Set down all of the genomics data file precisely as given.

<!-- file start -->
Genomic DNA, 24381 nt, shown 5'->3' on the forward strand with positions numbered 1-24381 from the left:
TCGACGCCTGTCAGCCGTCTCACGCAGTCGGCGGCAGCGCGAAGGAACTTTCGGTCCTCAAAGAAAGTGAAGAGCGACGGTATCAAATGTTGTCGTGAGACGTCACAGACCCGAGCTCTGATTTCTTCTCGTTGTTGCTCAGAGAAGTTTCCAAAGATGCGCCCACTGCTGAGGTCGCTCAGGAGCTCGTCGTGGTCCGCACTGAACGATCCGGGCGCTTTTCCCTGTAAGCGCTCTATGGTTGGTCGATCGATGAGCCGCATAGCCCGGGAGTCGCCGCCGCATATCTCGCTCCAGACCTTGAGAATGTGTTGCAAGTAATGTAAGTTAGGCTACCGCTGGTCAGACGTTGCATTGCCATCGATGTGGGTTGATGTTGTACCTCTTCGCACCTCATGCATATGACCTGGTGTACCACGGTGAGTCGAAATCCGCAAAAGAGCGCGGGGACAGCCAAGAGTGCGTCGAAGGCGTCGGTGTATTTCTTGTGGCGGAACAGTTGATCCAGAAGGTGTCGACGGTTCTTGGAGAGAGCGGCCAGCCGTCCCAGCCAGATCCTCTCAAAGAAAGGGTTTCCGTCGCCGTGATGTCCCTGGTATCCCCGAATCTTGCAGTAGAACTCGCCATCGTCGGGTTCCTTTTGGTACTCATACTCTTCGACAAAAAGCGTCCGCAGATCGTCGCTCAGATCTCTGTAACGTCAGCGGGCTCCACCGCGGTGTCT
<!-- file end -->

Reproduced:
Genomic DNA, 24381 nt, shown 5'->3' on the forward strand with positions numbered 1-24381 from the left:
TCGACGCCTGTCAGCCGTCTCACGCAGTCGGCGGCAGCGCGAAGGAACTTTCGGTCCTCAAAGAAAGTGAAGAGCGACGGTATCAAATGTTGTCGTGAGACGTCACAGACCCGAGCTCTGATTTCTTCTCGTTGTTGCTCAGAGAAGTTTCCAAAGATGCGCCCACTGCTGAGGTCGCTCAGGAGCTCGTCGTGGTCCGCACTGAACGATCCGGGCGCTTTTCCCTGTAAGCGCTCTATGGTTGGTCGATCGATGAGCCGCATAGCCCGGGAGTCGCCGCCGCATATCTCGCTCCAGACCTTGAGAATGTGTTGCAAGTAATGTAAGTTAGGCTACCGCTGGTCAGACGTTGCATTGCCATCGATGTGGGTTGATGTTGTACCTCTTCGCACCTCATGCATATGACCTGGTGTACCACGGTGAGTCGAAATCCGCAAAAGAGCGCGGGGACAGCCAAGAGTGCGTCGAAGGCGTCGGTGTATTTCTTGTGGCGGAACAGTTGATCCAGAAGGTGTCGACGGTTCTTGGAGAGAGCGGCCAGCCGTCCCAGCCAGATCCTCTCAAAGAAAGGGTTTCCGTCGCCGTGATGTCCCTGGTATCCCCGAATCTTGCAGTAGAACTCGCCATCGTCGGGTTCCTTTTGGTACTCATACTCTTCGACAAAAAGCGTCCGCAGATCGTCGCTCAGATCTCTGTAACGTCAGCGGGCTCCACCGCGGTGTCT